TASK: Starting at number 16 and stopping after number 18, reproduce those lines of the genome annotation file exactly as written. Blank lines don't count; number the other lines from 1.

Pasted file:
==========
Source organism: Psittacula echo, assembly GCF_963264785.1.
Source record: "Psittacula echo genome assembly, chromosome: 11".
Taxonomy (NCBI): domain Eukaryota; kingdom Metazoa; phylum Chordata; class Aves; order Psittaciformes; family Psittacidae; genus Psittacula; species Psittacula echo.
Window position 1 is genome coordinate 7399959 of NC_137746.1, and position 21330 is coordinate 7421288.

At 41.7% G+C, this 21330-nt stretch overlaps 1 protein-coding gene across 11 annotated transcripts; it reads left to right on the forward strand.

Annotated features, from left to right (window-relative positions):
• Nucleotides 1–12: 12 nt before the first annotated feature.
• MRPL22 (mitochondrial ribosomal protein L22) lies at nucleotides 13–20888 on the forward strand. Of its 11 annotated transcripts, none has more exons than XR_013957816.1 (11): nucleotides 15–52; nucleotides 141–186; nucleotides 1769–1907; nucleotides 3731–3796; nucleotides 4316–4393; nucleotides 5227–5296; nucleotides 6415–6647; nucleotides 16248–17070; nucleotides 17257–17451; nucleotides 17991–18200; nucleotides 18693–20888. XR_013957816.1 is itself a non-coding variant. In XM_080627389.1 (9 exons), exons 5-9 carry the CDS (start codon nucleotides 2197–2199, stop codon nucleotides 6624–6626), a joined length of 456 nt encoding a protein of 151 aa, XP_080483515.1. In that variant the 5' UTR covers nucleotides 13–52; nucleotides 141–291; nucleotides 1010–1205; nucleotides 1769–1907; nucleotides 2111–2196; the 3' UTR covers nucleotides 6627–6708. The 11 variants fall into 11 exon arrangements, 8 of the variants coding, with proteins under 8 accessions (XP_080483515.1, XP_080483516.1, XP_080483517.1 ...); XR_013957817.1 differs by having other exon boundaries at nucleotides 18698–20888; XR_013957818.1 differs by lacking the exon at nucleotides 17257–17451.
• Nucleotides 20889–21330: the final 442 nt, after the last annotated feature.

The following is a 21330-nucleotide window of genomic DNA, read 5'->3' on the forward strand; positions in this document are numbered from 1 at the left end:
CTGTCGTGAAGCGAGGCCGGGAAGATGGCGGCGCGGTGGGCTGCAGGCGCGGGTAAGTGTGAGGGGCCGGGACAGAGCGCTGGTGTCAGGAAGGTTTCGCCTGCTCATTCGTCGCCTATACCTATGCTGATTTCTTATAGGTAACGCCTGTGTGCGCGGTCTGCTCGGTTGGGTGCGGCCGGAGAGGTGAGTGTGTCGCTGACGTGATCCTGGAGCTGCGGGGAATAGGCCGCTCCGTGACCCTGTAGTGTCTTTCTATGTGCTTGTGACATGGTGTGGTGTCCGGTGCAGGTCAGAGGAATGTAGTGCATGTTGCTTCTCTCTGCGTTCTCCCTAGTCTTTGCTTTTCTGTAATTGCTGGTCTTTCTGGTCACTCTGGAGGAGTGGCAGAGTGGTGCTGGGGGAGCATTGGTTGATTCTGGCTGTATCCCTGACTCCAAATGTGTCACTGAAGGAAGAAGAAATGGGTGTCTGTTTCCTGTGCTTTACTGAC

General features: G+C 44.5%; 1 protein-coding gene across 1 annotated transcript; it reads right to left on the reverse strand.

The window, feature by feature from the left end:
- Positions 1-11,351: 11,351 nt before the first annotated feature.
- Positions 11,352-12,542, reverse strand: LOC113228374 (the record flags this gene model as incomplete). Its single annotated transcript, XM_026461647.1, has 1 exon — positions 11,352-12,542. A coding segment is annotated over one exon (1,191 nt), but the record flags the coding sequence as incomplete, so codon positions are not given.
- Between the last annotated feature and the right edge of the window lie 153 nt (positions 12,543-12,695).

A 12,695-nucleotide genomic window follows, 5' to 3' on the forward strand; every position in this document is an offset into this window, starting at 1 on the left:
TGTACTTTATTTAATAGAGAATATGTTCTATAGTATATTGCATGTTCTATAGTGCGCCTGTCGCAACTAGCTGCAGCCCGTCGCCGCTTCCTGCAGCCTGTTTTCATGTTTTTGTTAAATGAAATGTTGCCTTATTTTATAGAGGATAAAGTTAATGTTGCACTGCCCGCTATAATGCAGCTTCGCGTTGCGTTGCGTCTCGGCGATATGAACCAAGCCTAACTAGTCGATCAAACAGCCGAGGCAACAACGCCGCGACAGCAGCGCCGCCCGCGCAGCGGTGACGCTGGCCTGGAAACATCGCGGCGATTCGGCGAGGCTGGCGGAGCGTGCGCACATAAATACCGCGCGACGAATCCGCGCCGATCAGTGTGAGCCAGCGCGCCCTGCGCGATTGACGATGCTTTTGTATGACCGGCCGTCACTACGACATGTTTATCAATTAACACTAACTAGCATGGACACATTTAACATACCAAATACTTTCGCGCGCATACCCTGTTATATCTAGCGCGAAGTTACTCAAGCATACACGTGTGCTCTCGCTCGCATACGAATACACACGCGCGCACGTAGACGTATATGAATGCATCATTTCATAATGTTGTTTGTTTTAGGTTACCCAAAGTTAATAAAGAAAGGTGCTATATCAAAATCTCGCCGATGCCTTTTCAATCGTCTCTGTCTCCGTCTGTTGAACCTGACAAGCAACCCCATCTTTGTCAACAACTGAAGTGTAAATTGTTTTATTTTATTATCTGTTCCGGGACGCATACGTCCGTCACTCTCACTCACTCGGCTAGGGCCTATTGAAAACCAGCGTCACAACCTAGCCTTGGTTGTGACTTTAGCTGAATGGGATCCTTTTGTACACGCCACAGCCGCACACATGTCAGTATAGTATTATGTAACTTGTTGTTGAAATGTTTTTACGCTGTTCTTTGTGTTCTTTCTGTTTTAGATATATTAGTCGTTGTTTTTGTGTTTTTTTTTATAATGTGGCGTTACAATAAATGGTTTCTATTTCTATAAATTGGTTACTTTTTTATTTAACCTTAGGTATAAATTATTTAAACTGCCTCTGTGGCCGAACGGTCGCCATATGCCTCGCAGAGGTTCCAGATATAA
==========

- Between the last annotated feature and the right edge of the window lie 153 nt (positions 12,543-12,695).

A 12,695-nucleotide genomic window follows, 5' to 3' on the forward strand; every position in this document is an offset into this window, starting at 1 on the left:
TGTACTTTATTTAATAGAGAATATGTTCTATAGTATATTGCATGTTCTATAGTGCGCCTGTCGCAACTAGCTGCAGCCCGTCGCCGCTTCCTGCAGCCTGTTTTCATGTTTTTGTTAAATGAAATGTTGCCTTATTTTATAGAGGATAAAGTTAATGTTGCACTGCCCGCTATAATGCAGCTTCGCGTTGCGTTGCGTCTCGGCGATATGAACCAAGCCTAACTAGTCGATCAAACAGCCGAGGCAACAACGCCGCGACAGCAGCGCCGCCCGCGCAGCGGTGACGCTGGCCTGGAAACATCGCGGCGATTCGGCGAGGCTGGCGGAGCGTGCGCACATAAATACCGCGCGACGAATCCGCGCCGATCAGTGTGAGCCAGCGCGCCCTGCGCGATTGACGATGCTTTTGTATGACCGGCCGTCACTACGACATGTTTATCAATTAACACTAACTAGCATGGACACATTTAACATACCAAATACTTTCGCGCGCATACCCTGTTATATCTAGCGCGAAGTTACTCAAGCATACACGTGTGCTCTCGCTCGCATACGAATACACACGCGCGCACGTAGACGTATATGAATGCATCATTTCATAATGTTGTTTGTTTTAGGTTACCCAAAGTTAATAAAGAAAGGTGCTATATCAAAATCTCGCCGATGCCTTTTCAATCGTCTCTGTCTCCGTCTGTTGAACCTGACAAGCAACCCCATCTTTGTCAACAACTGAAGTGTAAATTGTTTTATTTTATTATCTGTTCCGGGACGCATACGTCCGTCACTCTCACTCACTCGGCTAGGGCCTATTGAAAACCAGCGTCACAACCTAGCCTTGGTTGTGACTTTAGCTGAATGGGATCCTTTTGTACACGCCACAGCCGCACACATGTCAGTATAGTATTATGTAACTTGTTGTTGAAATGTTTTTACGCTGTTCTTTGTGTTCTTTCTGTTTTAGATATATTAGTCGTTGTTTTTGTGTTTTTTTTTATAATGTGGCGTTACAATAAATGGTTTCTATTTCTATAAATTGGTTACTTTTTTATTTAACCTTAGGTATAAATTATTTAAACTGCCTCTGTGGCCGAACGGTCGCCATATGCCTCGCAGAGGTTCCAGATATAA